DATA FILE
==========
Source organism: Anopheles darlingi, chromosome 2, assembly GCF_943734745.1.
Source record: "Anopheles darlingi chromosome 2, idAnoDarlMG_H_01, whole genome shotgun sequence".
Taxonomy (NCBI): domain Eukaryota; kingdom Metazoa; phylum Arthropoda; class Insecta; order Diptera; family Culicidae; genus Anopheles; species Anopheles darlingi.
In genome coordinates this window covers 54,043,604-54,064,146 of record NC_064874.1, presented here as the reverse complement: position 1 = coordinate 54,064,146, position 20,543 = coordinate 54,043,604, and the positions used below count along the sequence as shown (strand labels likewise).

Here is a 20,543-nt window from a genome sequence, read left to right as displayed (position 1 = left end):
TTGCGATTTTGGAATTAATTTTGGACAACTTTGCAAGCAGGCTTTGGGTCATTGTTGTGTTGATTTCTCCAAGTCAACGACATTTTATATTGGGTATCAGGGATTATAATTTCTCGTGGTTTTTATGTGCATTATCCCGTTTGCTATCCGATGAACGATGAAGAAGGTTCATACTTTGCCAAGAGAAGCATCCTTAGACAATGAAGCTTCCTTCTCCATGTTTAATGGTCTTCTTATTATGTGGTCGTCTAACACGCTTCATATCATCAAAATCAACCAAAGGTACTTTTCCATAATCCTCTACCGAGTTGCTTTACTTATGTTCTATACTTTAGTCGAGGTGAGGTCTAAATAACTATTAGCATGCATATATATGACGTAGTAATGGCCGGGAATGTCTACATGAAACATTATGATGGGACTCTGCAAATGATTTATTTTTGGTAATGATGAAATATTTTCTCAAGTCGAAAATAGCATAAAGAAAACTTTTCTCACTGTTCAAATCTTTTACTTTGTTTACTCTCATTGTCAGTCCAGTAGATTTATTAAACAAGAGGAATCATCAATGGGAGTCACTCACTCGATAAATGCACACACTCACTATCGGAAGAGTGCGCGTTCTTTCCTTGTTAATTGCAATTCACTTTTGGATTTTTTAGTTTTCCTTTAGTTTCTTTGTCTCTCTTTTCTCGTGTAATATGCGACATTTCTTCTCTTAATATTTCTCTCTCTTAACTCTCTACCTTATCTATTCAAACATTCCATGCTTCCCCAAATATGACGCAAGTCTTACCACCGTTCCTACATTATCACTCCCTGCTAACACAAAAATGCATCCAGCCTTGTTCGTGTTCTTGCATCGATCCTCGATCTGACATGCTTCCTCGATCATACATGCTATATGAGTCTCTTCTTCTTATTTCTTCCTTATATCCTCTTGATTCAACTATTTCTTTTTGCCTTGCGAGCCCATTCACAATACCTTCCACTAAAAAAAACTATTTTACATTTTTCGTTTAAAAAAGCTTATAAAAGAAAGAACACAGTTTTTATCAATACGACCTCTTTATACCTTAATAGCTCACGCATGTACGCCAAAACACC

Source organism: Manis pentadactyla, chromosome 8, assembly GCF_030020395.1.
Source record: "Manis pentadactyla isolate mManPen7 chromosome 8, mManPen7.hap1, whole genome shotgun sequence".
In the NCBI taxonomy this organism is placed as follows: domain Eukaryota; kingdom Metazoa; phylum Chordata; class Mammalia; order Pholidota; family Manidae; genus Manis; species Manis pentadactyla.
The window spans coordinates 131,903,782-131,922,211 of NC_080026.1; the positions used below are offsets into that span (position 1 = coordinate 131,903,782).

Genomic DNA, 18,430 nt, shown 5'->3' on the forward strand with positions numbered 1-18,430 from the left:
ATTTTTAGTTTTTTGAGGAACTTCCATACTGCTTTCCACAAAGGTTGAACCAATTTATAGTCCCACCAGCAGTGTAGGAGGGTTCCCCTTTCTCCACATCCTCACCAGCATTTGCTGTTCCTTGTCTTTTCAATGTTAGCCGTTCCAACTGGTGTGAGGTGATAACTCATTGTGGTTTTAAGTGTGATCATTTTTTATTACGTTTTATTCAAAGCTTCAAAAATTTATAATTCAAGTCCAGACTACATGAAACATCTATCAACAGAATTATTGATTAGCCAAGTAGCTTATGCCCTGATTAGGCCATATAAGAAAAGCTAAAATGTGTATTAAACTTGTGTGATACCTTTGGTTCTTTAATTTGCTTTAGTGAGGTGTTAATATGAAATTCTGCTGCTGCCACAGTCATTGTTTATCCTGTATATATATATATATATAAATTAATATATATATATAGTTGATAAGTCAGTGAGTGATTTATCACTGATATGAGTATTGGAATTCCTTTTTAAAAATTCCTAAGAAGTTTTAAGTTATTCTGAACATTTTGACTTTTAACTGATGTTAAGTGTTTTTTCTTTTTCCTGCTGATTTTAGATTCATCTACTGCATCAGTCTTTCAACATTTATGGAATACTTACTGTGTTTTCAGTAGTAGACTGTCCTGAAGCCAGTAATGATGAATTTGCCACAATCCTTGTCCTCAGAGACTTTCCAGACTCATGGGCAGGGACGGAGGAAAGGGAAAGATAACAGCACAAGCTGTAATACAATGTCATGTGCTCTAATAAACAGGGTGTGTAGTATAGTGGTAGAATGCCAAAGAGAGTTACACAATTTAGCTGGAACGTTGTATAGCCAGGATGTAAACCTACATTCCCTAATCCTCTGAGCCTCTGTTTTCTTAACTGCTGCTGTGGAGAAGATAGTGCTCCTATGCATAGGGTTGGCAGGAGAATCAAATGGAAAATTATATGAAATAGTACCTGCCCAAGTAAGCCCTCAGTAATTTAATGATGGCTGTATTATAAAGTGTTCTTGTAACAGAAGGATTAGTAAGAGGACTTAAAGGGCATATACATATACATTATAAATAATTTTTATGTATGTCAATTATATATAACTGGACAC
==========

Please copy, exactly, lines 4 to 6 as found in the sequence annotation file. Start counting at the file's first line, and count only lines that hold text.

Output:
In genome coordinates this window covers 54,043,604-54,064,146 of record NC_064874.1, presented here as the reverse complement: position 1 = coordinate 54,064,146, position 20,543 = coordinate 54,043,604, and the positions used below count along the sequence as shown (strand labels likewise).

Here is a 20,543-nt window from a genome sequence, read left to right as displayed (position 1 = left end):
TTGCGATTTTGGAATTAATTTTGGACAACTTTGCAAGCAGGCTTTGGGTCATTGTTGTGTTGATTTCTCCAAGTCAACGACATTTTATATTGGGTATCAGGGATTATAATTTCTCGTGGTTTTTATGTGCATTATCCCGTTTGCTATCCGATGAACGATGAAGAAGGTTCATACTTTGCCAAGAGAAGCATCCTTAGACAATGAAGCTTCCTTCTCCATGTTTAATGGTCTTCTTATTATGTGGTCGTCTAACACGCTTCATATCATCAAAATCAACCAAAGGTACTTTTCCATAATCCTCTACCGAGTTGCTTTACTTATGTTCTATACTTTAGTCGAGGTGAGGTCTAAATAACTATTAGCATGCATATATATGACGTAGTAATGGCCGGGAATGTCTACATGAAACATTATGATGGGACTCTGCAAATGATTTATTTTTGGTAATGATGAAATATTTTCTCAAGTCGAAAATAGCATAAAGAAAACTTTTCTCACTGTTCAAATCTTTTACTTTGTTTACTCTCATTGTCAGTCCAGTAGATTTATTAAACAAGAGGAATCATCAATGGGAGTCACTCACTCGATAAATGCACACACTCACTATCGGAAGAGTGCGCGTTCTTTCCTTGTTAATTGCAATTCACTTTTGGATTTTTTAGTTTTCCTTTAGTTTCTTTGTCTCTCTTTTCTCGTGTAATATGCGACATTTCTTCTCTTAATATTTCTCTCTCTTAACTCTCTACCTTATCTATTCAAACATTCCATGCTTCCCCAAATATGACGCAAGTCTTACCACCGTTCCTACATTATCACTCCCTGCTAACACAAAAATGCATCCAGCCTTGTTCGTGTTCTTGCATCGATCCTCGATCTGACATGCTTCCTCGATCATACATGCTATATGAGTCTCTTCTTCTTATTTCTTCCTTATATCCTCTTGATTCAACTATTTCTTTTTGCCTTGCGAGCCCATTCACAATACCTTCCACTAAAAAAAACTATTTTACATTTTTCGTTTAAAAAAGCTTATAAAAGAAAGAACACAGTTTTTATCAATACGACCTCTTTATACCTTAATAGCTCACGCATGTACGCCAAAACACC